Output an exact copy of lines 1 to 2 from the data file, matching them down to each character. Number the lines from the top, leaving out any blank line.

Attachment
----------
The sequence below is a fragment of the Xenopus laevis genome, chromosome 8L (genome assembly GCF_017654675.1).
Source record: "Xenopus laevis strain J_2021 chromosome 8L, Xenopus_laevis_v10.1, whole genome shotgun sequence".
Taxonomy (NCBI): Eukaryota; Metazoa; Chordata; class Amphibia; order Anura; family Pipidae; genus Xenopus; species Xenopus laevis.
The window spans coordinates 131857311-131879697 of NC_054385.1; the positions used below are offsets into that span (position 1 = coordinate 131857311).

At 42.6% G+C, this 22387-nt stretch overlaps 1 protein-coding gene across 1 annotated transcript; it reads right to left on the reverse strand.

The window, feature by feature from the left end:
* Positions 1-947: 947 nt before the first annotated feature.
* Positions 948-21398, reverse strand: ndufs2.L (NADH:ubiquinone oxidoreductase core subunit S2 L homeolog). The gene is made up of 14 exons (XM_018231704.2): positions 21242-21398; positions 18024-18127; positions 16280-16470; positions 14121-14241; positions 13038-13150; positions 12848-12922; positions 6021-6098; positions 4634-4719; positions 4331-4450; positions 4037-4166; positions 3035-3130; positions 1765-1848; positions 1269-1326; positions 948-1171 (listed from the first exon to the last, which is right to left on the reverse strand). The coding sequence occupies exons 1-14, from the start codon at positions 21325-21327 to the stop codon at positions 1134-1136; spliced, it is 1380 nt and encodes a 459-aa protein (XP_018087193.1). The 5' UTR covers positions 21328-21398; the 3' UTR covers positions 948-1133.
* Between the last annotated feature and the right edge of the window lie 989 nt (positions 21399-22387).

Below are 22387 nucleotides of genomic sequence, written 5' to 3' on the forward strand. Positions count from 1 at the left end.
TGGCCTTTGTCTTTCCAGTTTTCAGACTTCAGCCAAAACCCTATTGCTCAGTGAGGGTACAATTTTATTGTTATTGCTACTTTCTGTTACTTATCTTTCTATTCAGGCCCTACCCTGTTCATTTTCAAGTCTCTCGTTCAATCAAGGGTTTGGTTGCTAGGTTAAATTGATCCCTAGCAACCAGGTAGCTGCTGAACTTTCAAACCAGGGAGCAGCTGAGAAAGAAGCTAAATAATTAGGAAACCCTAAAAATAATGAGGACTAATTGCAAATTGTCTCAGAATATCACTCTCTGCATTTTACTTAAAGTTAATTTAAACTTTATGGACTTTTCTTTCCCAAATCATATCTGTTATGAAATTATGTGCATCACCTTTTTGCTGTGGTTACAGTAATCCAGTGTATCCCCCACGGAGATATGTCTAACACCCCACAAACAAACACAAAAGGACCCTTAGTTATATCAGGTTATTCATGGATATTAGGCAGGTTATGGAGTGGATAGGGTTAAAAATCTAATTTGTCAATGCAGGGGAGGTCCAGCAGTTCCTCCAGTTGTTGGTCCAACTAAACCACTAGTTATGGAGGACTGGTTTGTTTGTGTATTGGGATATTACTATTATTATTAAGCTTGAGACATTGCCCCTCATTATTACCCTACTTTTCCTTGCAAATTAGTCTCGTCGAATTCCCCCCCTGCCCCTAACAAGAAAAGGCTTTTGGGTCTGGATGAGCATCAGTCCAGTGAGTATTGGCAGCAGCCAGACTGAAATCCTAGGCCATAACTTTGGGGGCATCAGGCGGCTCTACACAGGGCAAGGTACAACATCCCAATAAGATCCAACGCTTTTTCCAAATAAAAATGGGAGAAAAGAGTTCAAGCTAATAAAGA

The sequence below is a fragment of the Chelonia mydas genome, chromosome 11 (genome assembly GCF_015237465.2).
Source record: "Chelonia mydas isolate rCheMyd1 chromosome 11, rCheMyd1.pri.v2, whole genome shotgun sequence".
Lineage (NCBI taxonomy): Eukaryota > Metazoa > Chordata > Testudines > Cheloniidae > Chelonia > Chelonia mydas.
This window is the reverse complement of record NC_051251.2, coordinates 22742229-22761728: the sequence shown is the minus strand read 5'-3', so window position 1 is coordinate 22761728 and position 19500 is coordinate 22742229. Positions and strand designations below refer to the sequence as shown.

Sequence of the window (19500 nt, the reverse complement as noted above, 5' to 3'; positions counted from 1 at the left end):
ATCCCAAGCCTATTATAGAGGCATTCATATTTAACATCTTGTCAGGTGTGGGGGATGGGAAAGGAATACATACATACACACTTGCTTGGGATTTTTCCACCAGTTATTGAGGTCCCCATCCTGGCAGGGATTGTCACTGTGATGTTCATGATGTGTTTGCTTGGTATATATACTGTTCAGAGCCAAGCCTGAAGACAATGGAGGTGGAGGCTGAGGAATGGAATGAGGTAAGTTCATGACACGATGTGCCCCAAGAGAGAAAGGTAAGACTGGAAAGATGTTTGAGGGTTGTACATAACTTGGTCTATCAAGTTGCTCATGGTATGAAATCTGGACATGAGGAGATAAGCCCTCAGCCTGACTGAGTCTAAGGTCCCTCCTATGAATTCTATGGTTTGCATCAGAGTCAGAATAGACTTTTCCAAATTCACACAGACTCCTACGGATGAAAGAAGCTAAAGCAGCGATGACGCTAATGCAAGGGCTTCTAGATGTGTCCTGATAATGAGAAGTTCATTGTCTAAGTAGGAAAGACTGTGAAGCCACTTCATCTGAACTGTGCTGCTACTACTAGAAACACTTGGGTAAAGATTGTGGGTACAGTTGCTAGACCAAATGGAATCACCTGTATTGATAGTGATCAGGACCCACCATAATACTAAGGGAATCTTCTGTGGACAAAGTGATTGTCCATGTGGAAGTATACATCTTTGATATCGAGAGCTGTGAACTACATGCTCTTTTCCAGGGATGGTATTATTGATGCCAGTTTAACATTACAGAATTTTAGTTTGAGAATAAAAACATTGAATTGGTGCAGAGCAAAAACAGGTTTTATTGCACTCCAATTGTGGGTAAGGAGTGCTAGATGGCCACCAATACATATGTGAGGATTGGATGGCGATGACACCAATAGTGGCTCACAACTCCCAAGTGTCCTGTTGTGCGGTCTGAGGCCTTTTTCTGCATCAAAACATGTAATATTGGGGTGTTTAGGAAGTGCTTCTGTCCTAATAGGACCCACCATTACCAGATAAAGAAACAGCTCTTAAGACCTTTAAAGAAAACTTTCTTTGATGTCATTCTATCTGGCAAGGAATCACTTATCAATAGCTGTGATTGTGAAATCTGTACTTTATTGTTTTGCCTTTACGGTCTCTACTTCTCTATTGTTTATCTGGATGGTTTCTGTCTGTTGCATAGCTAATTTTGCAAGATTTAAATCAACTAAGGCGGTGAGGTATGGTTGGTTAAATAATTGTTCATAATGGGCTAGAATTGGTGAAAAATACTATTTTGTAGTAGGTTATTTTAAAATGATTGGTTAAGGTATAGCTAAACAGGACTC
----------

The sequence below is a fragment of the Xenopus laevis genome, chromosome 8L (genome assembly GCF_017654675.1).
Source record: "Xenopus laevis strain J_2021 chromosome 8L, Xenopus_laevis_v10.1, whole genome shotgun sequence".